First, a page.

Cell cycle progression, cell migrations and gene expression that occur at the wrong time or place, or that are inaccurately regulated, can result in abnormal development and can lead to disease states. There are many systems that can be studied to improve our understanding of the cell cycle, cell movements and gene expression. One that has several unique advantages is the early Drosophila embryo when nuclear cycles produce approximately four thousand nuclei within the first two hours after fertilization. These early cycles offer one of the few tractable systems with both high uniformity and an abbreviated and apparently simplified cell cycle. This proposal describes an investigation of these nuclear divisions;findings that are the basis for the proposed experiments already reveal that our understanding of this early, critical stage of development must change radically.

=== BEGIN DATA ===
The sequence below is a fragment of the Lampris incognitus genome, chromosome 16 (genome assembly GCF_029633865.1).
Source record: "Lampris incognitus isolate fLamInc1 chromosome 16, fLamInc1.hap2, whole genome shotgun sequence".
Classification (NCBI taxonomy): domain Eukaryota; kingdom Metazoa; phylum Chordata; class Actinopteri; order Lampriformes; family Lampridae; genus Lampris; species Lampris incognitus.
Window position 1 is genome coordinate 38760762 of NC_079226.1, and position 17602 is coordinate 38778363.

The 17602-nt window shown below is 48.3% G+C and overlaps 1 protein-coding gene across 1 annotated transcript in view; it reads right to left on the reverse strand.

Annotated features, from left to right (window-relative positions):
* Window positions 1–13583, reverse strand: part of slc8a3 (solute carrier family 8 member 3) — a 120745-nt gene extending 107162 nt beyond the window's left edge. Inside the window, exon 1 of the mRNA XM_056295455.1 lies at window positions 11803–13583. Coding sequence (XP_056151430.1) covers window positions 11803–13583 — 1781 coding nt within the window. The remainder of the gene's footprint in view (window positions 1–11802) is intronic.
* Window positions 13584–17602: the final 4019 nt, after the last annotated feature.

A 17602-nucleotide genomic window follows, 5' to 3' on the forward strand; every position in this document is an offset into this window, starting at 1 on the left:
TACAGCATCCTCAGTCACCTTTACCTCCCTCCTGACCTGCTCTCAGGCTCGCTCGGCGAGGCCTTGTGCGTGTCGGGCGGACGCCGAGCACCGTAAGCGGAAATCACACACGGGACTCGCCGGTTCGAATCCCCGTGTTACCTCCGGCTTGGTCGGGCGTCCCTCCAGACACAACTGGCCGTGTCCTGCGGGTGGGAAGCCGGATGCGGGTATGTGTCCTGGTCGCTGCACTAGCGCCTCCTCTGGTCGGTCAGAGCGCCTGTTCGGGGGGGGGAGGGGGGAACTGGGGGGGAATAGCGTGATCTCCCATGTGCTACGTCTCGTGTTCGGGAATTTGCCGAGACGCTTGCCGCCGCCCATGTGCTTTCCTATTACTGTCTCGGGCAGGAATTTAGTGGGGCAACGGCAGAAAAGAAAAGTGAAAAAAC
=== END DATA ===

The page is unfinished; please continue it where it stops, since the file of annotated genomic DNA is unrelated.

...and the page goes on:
In contrast to the outstanding progress that has been made in deciphering the processes and regulatory networks that govern and enable germ cell maturation and organogenesis, the mechanisms that regulate the earliest stages of embryogenesis have resisted genetic and molecular analysis. Work proposed in this application takes advantage of new observations that open the earliest stages of embryogenesis to genetic and molecular investigations.